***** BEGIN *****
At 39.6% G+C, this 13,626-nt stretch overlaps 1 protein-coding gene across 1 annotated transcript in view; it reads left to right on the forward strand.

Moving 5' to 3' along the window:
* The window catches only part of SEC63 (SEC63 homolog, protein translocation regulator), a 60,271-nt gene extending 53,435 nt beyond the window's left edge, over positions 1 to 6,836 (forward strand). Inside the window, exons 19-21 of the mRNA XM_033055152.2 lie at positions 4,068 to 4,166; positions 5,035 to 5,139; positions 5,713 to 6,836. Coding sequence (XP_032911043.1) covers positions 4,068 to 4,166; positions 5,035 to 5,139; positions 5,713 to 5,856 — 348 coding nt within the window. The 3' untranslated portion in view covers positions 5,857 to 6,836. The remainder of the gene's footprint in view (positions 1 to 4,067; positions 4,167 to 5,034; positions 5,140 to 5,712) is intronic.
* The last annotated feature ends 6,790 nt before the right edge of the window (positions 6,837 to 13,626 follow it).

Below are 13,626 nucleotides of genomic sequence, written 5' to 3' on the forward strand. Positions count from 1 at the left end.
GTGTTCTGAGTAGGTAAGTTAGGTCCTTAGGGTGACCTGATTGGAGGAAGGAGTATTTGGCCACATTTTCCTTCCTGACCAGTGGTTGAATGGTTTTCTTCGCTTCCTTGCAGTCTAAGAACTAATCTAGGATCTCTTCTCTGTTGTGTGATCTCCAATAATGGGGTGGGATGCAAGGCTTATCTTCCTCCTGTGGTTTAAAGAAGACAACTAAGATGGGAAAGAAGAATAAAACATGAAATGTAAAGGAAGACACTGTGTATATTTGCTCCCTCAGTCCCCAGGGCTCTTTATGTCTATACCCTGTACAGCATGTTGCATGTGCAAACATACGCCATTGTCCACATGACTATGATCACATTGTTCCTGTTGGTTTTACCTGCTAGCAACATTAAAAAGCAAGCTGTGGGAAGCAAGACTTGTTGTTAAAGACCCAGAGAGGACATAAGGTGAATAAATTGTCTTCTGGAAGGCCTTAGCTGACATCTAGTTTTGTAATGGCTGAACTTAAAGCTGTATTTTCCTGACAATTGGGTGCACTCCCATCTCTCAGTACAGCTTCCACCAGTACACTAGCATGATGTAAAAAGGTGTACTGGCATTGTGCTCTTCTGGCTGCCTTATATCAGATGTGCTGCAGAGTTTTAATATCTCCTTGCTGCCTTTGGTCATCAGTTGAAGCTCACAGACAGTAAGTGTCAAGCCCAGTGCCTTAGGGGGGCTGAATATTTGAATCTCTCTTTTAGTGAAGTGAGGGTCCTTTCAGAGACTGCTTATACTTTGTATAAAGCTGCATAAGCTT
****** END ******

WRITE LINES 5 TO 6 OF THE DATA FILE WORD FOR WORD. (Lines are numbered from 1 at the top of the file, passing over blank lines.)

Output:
Below are 13,626 nucleotides of genomic sequence, written 5' to 3' on the forward strand. Positions count from 1 at the left end.
GTGTTCTGAGTAGGTAAGTTAGGTCCTTAGGGTGACCTGATTGGAGGAAGGAGTATTTGGCCACATTTTCCTTCCTGACCAGTGGTTGAATGGTTTTCTTCGCTTCCTTGCAGTCTAAGAACTAATCTAGGATCTCTTCTCTGTTGTGTGATCTCCAATAATGGGGTGGGATGCAAGGCTTATCTTCCTCCTGTGGTTTAAAGAAGACAACTAAGATGGGAAAGAAGAATAAAACATGAAATGTAAAGGAAGACACTGTGTATATTTGCTCCCTCAGTCCCCAGGGCTCTTTATGTCTATACCCTGTACAGCATGTTGCATGTGCAAACATACGCCATTGTCCACATGACTATGATCACATTGTTCCTGTTGGTTTTACCTGCTAGCAACATTAAAAAGCAAGCTGTGGGAAGCAAGACTTGTTGTTAAAGACCCAGAGAGGACATAAGGTGAATAAATTGTCTTCTGGAAGGCCTTAGCTGACATCTAGTTTTGTAATGGCTGAACTTAAAGCTGTATTTTCCTGACAATTGGGTGCACTCCCATCTCTCAGTACAGCTTCCACCAGTACACTAGCATGATGTAAAAAGGTGTACTGGCATTGTGCTCTTCTGGCTGCCTTATATCAGATGTGCTGCAGAGTTTTAATATCTCCTTGCTGCCTTTGGTCATCAGTTGAAGCTCACAGACAGTAAGTGTCAAGCCCAGTGCCTTAGGGGGGCTGAATATTTGAATCTCTCTTTTAGTGAAGTGAGGGTCCTTTCAGAGACTGCTTATACTTTGTATAAAGCTGCATAAGCTT